Mylan, the maker of EpiPens, faced shareholder resistance to its executive compensation package. (Rich Pedroncelli/AP Photo)

Last year, the drug maker Mylan faced the wrath of lawmakers and the public for the high prices on its EpiPen, a controversy that has spilled into 2017 as a government analysis raised new questions about how much taxpayers may have overpaid for the emergency allergy treatment. This year, it's come under fire from shareholders, several of whom launched a campaign to oust several members of the board and questioned a compensation package valued at nearly $100 million for the company's chairman that drew criticism from a major proxy adviser as "egregious."

Those issues came to a head Thursday, when shareholders met at the company's annual meeting. Investors re-elected the company's directors to its board, but they rejected the company's executive compensation program, likely because of the eye-popping value of the $97.6 million package awarded to the company's chairman, Robert Coury.

As a result, Mylan appears to be only the third company in the Standard & Poor's 500-stock index this year to not receive a majority of investors' support on what's known as a "say on pay" vote, in which shareholders get to cast a non-binding thumb's up or down for the pay awarded to top executives at public companies.

For perspective on how rare a failed vote really is, the median approval rate on compensation at S&P 500 companies this year is 95 percent, according to John Roe, head of ISS Analytics, part of the influential proxy advisory firm Institutional Shareholder Services. Just 10 percent of companies received less than 83 percent.

But even among the tiny group of companies whose pay doesn't meet shareholders' muster, Mylan has a particularly poor track record. It's one of only four companies in the S&P 500 that has failed to get majority support more than once since 2011, when the first "say on pay" votes were cast.

And it's one of only two companies that's never received 70 percent support in any year since say-on-pay votes began, Roe said. "This is a company that's had broad dissent from their pay package year after year, and hasn't seemed to adequately respond to shareholder criticism."

In May, the company filed its proxy statement, which outlined compensation for Coury, who was CEO from 2002 to 2012 but remained as executive chairman until mid-2016, when he became a non-executive chair.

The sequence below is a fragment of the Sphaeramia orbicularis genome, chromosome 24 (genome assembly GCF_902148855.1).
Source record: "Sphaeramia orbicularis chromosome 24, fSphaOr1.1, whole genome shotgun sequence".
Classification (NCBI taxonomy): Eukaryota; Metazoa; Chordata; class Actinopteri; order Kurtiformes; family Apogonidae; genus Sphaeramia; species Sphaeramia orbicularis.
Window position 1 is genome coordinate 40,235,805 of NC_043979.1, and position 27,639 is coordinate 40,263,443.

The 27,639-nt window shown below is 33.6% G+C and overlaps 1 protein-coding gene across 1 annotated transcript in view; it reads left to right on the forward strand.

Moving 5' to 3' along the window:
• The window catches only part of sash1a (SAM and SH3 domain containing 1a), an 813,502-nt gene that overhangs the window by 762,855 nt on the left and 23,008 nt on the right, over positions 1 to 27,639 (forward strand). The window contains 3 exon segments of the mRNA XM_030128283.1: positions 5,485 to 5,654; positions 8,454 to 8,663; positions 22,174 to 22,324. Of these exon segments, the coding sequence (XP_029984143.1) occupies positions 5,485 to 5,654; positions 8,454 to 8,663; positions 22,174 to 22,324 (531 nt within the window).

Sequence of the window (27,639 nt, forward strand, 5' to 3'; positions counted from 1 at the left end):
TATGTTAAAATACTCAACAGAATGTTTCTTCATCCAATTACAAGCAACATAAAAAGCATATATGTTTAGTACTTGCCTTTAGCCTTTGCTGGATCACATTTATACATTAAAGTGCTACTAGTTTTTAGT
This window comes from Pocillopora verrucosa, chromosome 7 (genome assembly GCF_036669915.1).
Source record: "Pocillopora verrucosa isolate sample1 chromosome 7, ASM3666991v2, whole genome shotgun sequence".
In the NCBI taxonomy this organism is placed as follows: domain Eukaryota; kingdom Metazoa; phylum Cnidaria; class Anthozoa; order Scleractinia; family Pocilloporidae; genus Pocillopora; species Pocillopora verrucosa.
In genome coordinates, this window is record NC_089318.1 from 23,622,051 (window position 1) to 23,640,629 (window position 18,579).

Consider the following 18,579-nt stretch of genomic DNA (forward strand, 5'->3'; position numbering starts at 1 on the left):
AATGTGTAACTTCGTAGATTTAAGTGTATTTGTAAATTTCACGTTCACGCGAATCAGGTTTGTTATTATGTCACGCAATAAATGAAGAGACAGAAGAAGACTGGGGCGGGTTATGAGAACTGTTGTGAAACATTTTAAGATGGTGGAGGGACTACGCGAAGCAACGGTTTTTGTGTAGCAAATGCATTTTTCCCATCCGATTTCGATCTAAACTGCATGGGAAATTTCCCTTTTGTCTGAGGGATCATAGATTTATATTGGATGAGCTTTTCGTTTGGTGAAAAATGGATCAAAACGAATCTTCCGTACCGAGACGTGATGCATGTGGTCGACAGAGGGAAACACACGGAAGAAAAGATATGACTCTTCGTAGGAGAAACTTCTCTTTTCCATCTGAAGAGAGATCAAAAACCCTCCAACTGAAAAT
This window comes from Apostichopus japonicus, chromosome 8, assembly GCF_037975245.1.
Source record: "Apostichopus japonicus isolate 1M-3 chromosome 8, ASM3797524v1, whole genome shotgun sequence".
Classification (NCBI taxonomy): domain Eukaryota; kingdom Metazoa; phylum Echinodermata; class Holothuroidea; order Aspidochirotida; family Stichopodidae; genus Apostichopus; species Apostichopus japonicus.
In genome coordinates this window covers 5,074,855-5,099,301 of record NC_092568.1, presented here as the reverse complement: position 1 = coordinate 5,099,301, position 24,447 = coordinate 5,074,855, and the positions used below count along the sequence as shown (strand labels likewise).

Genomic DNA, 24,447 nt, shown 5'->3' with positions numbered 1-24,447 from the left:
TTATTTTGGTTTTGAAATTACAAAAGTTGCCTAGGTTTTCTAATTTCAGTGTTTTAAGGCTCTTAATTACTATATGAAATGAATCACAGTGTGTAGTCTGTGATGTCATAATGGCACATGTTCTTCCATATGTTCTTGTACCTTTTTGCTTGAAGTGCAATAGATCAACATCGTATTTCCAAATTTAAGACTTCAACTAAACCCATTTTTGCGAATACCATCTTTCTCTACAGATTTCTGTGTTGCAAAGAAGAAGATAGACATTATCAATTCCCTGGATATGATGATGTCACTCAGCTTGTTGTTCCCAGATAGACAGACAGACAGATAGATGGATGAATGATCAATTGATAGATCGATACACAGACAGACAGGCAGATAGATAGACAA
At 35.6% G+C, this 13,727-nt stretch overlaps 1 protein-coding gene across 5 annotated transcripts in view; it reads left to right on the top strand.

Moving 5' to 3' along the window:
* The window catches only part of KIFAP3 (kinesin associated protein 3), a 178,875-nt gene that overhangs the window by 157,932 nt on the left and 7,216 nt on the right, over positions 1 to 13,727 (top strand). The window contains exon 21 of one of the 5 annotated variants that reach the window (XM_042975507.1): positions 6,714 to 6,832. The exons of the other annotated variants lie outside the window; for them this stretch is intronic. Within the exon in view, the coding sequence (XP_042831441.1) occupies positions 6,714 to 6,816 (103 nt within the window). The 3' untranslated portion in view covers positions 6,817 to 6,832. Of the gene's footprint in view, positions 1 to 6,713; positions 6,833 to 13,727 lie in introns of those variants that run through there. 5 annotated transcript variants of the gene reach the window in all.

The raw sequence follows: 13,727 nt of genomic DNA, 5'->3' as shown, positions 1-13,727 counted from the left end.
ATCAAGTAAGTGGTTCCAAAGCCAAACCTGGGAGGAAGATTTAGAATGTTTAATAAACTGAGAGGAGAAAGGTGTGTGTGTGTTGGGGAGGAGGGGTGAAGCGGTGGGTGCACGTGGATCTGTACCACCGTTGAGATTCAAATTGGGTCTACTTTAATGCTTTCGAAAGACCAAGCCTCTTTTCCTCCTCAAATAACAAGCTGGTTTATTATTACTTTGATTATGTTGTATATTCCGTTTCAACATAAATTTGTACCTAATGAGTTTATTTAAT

In a report criticizing the package, ISS noted a front-loaded $43.6 million stock grant for Coury, among other things, as well as that executives' "incentive awards increased year-over-year despite a substantial loss of shareholder value." The company's stock price dropped more than 25 percent in 2016. CEO Heather Bresch made $13.8 million in 2016, down from $18.9 million in 2015.

In an emailed statement, a spokeswoman for Mylan said the board would "carefully consider these results, as well as future shareholder input, as we continue our investor outreach and in designing our compensation programs going forward," and noted that it has considered feedback in recent years to simplify its program.

She also said that "any allegations of disregard for consumers, government officials, shareholders, regulators or any other of our valued stakeholders are patently false and wholly inconsistent with the company's culture, mission and track record of delivering access to medicine.''

In a letter to ISS filed with the Securities and Exchange Commission, the company wrote that because Mylan is incorporated as a Dutch company,  Coury's chairman role "is not merely an honorary title (as is sometimes here in the United States), but rather a vitally important role for the company."

Whether Mylan will actually make changes based on the vote is unclear. Compensation votes are advisory, meaning companies can choose to ignore the results, though most make improvements, said Rosanna Landis Weaver, program manager at As You Sow, a nonprofit that focuses on corporate accountability.

But in Mylan's case, Weaver said, "the board has shown itself to be willing to shrug off a great deal of criticism," given the low levels of support their compensation has received in the past.

Ronny Gal, an analyst at Bernstein Research, said in an interview that "nobody likes it," referring to Mylan's compensation or governance, which he said investors view as a weakness. But "people who do own the stock think there are enough positives that outweigh it."

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